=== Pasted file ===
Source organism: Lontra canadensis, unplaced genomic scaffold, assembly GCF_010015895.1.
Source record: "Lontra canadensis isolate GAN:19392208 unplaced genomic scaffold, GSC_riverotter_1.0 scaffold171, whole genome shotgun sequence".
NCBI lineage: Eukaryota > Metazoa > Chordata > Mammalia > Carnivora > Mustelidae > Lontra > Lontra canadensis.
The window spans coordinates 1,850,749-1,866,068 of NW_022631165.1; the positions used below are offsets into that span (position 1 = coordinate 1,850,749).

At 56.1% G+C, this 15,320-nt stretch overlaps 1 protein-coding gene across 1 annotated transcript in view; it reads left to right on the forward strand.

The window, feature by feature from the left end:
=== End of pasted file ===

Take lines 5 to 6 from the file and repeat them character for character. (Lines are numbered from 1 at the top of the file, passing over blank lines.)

At 56.1% G+C, this 15,320-nt stretch overlaps 1 protein-coding gene across 1 annotated transcript in view; it reads left to right on the forward strand.

The window, feature by feature from the left end: